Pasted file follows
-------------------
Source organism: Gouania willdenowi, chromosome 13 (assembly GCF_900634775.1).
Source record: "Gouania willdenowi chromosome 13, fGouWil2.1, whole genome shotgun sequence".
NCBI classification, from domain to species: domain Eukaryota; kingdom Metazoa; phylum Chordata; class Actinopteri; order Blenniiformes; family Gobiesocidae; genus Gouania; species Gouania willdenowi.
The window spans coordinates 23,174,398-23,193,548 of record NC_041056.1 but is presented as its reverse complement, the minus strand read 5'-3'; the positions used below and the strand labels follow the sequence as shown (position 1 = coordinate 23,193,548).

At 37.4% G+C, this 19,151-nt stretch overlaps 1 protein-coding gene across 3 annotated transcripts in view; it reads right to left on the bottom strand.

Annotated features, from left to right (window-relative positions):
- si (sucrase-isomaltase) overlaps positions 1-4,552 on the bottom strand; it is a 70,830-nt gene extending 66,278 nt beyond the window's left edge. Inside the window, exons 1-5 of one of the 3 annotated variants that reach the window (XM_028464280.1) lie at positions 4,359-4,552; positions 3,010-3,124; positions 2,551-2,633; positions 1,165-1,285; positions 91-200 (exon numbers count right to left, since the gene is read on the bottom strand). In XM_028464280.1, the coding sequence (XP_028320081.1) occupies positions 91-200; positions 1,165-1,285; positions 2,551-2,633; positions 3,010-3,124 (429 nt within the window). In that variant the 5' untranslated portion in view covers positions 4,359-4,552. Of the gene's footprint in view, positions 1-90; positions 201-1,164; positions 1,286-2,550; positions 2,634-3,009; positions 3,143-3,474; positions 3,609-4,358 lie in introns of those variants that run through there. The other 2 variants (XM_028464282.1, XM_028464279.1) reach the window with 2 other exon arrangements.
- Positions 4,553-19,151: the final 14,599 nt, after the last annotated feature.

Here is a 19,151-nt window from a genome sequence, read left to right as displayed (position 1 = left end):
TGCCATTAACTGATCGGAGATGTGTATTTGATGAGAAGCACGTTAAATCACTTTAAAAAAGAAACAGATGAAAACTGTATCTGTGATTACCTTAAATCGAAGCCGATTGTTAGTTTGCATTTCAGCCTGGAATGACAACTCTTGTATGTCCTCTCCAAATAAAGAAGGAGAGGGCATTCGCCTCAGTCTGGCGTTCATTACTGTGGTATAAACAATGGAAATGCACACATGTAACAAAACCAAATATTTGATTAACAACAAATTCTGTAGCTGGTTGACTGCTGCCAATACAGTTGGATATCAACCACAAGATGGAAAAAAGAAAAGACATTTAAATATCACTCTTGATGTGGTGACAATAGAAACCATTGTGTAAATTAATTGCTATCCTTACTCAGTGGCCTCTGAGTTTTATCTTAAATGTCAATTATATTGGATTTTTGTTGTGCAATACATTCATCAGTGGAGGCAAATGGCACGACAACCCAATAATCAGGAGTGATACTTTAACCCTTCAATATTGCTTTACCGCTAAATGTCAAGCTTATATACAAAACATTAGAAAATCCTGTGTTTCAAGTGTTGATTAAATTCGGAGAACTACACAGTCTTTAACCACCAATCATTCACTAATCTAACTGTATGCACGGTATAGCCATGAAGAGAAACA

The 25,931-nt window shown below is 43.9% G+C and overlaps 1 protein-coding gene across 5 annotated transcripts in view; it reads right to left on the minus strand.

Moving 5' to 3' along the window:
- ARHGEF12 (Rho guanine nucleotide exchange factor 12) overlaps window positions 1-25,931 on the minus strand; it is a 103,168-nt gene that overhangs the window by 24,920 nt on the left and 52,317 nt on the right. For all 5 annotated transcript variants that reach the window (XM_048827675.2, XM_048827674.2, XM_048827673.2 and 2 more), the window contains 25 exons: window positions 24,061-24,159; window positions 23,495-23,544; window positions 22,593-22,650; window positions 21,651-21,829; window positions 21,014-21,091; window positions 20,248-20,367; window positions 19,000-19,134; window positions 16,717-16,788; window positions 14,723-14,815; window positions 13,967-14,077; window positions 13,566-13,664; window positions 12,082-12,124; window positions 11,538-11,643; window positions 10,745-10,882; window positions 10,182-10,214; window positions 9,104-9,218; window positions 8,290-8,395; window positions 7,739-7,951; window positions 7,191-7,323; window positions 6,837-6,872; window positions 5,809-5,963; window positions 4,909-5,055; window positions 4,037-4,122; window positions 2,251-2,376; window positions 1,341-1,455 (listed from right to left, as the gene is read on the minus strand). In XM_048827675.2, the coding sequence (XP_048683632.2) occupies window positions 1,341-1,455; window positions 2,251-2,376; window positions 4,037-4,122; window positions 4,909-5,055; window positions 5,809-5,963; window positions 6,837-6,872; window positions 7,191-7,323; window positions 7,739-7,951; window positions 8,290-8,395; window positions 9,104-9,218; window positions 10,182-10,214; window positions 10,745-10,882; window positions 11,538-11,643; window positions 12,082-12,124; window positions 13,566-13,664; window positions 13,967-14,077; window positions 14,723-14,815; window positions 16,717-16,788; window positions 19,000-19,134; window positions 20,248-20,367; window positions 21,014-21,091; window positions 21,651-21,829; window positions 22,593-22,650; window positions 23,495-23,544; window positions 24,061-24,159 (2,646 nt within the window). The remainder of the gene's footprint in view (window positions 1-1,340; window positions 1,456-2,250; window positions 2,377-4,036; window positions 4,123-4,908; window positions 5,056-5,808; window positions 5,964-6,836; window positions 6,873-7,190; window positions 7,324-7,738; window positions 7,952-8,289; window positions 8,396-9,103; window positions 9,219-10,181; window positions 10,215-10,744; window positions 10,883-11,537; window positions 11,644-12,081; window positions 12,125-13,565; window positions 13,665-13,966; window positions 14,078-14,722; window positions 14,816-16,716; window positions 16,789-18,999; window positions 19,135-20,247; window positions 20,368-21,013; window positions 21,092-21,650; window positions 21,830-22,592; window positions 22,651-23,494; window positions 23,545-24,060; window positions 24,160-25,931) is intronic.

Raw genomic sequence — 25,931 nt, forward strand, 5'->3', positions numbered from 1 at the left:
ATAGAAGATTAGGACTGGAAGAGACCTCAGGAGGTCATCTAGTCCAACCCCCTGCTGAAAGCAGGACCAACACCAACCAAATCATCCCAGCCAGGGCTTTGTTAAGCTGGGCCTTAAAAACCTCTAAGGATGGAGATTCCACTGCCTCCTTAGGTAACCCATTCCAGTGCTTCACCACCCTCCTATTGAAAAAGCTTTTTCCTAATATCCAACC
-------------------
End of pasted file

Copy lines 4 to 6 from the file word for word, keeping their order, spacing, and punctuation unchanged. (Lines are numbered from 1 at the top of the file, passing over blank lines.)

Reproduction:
The window spans coordinates 23,174,398-23,193,548 of record NC_041056.1 but is presented as its reverse complement, the minus strand read 5'-3'; the positions used below and the strand labels follow the sequence as shown (position 1 = coordinate 23,193,548).

At 37.4% G+C, this 19,151-nt stretch overlaps 1 protein-coding gene across 3 annotated transcripts in view; it reads right to left on the bottom strand.

Annotated features, from left to right (window-relative positions):